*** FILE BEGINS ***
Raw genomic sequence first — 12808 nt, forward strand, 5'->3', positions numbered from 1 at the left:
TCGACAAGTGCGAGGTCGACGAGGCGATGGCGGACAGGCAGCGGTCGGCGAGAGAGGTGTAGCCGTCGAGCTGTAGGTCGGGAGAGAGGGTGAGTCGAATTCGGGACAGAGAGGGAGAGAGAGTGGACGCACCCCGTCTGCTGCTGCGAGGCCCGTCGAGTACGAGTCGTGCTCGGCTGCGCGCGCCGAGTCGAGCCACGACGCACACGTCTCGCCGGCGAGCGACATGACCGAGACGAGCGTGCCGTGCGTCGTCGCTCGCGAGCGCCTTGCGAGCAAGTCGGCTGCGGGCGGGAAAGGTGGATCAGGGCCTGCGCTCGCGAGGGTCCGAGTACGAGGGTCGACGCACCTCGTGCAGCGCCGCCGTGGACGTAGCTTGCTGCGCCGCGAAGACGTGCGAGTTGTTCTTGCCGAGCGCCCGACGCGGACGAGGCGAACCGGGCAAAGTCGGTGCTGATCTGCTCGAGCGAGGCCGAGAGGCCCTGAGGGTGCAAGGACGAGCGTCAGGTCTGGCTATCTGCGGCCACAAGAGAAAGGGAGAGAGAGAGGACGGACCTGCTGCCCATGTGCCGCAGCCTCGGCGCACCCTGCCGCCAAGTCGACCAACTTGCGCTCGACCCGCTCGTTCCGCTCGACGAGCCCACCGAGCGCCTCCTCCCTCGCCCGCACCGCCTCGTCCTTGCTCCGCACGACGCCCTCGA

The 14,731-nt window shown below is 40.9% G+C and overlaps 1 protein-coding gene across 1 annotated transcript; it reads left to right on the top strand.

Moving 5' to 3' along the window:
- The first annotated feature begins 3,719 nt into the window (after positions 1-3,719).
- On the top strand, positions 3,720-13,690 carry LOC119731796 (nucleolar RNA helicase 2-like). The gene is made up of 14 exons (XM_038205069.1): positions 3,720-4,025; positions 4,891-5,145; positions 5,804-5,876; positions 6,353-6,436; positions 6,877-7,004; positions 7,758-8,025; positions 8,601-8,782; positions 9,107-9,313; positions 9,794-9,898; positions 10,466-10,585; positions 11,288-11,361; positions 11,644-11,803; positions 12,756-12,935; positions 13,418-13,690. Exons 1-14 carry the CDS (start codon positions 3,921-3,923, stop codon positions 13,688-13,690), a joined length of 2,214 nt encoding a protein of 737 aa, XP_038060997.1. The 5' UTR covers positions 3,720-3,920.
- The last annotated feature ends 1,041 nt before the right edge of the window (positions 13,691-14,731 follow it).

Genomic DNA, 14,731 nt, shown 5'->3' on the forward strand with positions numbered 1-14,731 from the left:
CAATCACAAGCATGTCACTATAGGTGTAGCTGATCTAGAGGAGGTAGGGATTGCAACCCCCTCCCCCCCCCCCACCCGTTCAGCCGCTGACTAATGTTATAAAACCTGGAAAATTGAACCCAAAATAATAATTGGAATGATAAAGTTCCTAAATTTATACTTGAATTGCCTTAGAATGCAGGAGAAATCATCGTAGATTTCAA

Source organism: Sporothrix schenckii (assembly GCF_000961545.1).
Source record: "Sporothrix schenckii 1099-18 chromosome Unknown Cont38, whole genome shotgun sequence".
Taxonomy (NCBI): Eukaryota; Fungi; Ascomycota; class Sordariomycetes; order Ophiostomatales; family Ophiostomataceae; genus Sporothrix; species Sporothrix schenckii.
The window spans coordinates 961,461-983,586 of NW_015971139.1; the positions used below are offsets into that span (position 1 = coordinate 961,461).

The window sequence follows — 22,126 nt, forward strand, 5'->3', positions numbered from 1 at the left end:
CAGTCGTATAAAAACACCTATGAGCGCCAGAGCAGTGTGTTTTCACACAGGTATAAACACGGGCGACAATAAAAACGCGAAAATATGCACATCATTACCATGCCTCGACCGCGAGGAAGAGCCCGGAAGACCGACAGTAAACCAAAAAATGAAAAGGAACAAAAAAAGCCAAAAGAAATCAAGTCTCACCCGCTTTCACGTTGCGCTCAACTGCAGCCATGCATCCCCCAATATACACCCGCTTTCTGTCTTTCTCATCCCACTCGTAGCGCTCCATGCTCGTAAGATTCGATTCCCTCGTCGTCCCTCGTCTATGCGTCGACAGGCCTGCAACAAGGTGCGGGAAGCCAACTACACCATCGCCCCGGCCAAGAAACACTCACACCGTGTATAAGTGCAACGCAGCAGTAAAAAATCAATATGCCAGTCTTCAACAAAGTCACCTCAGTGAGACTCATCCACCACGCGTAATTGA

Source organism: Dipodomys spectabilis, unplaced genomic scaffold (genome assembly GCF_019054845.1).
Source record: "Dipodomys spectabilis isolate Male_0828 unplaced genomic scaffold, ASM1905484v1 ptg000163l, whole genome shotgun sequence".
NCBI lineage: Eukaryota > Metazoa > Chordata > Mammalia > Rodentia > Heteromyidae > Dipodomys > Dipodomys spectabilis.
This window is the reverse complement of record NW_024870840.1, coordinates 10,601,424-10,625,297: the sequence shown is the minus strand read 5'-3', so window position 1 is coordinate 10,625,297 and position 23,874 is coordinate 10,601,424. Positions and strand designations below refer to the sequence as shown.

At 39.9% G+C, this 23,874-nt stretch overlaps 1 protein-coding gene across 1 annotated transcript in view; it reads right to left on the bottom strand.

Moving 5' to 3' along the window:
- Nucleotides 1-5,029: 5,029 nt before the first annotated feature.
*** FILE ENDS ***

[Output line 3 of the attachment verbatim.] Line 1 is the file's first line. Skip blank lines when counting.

The 14,731-nt window shown below is 40.9% G+C and overlaps 1 protein-coding gene across 1 annotated transcript; it reads left to right on the top strand.